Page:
NEW YORK, June 25 (Reuters) - The dollar rose against the euro and fell against the yen on Friday as investors sought safety amid ongoing concerns about fiscal strains in the euro zone and after a report showed soft U.S. economic growth data.
Funding concerns in the euro zone also prompted caution as banks need to repay some 442 billion euros in one-year loans to the European Central Bank next week.
That's on the back of U.S. government data which showed domestic economic growth was slower than previously estimated in the first quarter as estimates of business and consumer spending were cut.
Both factors prompted a rise in risk aversion.
A bit of a disappointment with this report, said said Matthew Strauss, senior currency strategist, RBC Capital Markets in Toronto. It's on the softer side of expectations and with the recent slew of soft data from the U.S., it actually support this week's FOMC cautious statement. It also supports a risk-off sentiment in the forex markets.
The euro fell as low as $1.2253 EUR=, off from the day's high of $1.2351. In early morning New York trade it had trimmed losses to trade around $1.22298, down 0.3 percent.
The single currency was on track to fall 0.9 percent against the dollar on the week, snapping two straight weekly gains.
Against the yen, the euro was down 0.5 percent at 109.91 yen EURJPY=, while it hit a lifetime low against the Swiss franc of 1.3510 francs EURCHF=.
The dollar fell to 89.40 yen JPY= down 0.1 percent on the day. Dollar/yen options barriers at 89 yen and below are likely to check gains for the Japanese currency in the near-term but some traders said momentum indicated the yen would eventually test the year's high of 87.95 yen hit on May 6.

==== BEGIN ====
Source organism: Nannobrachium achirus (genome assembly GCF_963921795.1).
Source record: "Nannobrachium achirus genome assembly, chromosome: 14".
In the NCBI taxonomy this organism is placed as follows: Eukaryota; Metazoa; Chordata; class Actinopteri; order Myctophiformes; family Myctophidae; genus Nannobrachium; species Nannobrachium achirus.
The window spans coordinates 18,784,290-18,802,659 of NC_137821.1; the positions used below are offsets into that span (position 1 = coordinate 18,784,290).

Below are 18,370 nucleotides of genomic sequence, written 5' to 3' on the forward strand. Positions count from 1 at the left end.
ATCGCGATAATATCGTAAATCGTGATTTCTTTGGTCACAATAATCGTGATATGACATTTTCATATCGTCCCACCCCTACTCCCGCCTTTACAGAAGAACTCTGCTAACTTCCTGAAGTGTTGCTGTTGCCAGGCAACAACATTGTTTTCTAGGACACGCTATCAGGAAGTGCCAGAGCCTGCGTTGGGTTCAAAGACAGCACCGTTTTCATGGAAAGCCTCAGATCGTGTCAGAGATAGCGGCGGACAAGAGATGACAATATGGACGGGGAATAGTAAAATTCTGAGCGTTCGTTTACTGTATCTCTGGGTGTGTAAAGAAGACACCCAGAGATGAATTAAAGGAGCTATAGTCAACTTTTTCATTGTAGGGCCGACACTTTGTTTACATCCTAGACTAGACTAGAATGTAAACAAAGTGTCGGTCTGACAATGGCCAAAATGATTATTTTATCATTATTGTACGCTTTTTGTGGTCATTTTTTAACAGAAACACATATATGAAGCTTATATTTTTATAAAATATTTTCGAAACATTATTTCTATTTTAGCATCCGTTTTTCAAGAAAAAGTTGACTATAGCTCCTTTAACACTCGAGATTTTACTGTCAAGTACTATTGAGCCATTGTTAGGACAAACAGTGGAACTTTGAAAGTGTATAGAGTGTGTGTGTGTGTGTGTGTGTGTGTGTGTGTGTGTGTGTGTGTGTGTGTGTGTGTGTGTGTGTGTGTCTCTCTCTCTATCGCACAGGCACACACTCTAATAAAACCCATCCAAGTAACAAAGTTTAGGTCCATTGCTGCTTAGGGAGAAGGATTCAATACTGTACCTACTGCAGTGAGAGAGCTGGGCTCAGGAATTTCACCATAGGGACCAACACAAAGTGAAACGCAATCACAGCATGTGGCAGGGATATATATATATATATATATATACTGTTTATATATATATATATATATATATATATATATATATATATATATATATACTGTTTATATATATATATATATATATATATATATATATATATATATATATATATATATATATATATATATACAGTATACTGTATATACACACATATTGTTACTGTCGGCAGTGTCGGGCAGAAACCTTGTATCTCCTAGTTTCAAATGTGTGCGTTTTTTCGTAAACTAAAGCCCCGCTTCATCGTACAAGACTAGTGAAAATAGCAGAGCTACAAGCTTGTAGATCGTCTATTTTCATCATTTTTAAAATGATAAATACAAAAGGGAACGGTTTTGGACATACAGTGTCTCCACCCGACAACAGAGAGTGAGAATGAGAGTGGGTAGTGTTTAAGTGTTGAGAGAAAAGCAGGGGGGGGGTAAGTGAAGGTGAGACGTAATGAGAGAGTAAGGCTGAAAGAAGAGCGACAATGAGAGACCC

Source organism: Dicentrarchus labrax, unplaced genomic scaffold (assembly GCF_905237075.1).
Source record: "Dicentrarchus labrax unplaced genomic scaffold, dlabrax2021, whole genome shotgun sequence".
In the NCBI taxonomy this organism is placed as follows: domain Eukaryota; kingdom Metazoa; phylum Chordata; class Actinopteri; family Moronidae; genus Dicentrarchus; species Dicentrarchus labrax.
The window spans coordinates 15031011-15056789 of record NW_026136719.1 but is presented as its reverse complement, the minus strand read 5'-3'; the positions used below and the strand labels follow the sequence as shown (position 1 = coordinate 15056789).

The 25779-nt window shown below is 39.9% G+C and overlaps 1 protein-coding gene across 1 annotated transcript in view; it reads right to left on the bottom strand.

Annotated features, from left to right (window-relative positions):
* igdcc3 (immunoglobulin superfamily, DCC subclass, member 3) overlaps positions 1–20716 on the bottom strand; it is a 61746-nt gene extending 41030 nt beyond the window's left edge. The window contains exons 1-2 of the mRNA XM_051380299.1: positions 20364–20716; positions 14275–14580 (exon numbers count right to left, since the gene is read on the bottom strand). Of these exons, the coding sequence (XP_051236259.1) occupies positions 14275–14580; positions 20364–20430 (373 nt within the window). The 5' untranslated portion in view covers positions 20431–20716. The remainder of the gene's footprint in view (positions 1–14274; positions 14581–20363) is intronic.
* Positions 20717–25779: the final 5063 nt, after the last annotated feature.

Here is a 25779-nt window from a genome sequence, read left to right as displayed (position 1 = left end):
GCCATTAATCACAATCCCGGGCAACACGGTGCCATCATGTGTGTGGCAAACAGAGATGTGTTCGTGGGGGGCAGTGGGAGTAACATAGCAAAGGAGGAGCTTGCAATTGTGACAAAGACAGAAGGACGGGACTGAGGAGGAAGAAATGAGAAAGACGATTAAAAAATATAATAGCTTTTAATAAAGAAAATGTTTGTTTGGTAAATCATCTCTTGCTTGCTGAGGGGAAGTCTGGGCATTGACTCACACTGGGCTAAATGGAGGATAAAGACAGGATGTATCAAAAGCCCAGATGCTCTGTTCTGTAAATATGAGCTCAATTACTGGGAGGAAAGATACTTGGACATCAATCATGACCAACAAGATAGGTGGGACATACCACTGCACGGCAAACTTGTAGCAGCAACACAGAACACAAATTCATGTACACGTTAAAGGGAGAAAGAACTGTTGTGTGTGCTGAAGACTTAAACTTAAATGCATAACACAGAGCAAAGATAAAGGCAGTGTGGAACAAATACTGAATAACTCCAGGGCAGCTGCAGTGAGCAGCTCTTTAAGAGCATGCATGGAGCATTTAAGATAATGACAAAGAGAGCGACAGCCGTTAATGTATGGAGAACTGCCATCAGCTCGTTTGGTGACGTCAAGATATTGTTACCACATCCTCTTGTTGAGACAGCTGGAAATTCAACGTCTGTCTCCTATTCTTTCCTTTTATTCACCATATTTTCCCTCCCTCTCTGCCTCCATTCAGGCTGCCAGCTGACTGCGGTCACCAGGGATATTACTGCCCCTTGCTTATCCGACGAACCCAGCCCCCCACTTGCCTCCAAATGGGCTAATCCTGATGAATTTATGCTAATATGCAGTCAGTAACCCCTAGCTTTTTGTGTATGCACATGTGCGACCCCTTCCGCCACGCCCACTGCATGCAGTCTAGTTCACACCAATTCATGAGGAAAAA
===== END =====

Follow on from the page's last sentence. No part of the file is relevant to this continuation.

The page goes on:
Market players were wary of a lack of consensus at the G20 summit with open disagreements about how quickly to shrink government deficits, how best to strengthen banks so they can withstand any new downturn, and how to harmonize financial regulatory reforms.
U.S. lawmakers hammered out a historic overhaul of financial regulations as dawn broke over Capitol Hill on Friday, handing President Barack Obama a major domestic victory on the eve of a global summit devoted to financial reform.
Analysts say currency issues were unlikely to come to the fore as China took steps last week to de-peg its currency.
On the G20, I don't expect too much, because the big announcement already happened last week wth China saying it would let its currency strengthen a bit, said John Doyle, senior currency strategist at Tempus Consulting in Washington.
On Friday, China's central bank set the yuan's daily mid-point CNY=SAEC at 6.7896 per dollar, the highest level since the July 2005 revaluation. It meant China has allowed its refe rence rate to rise 0.6 percent this week. (Additional reporting by Vivianne Rodrigues and Steven C Johnson) (Reporting by Nick Olivari)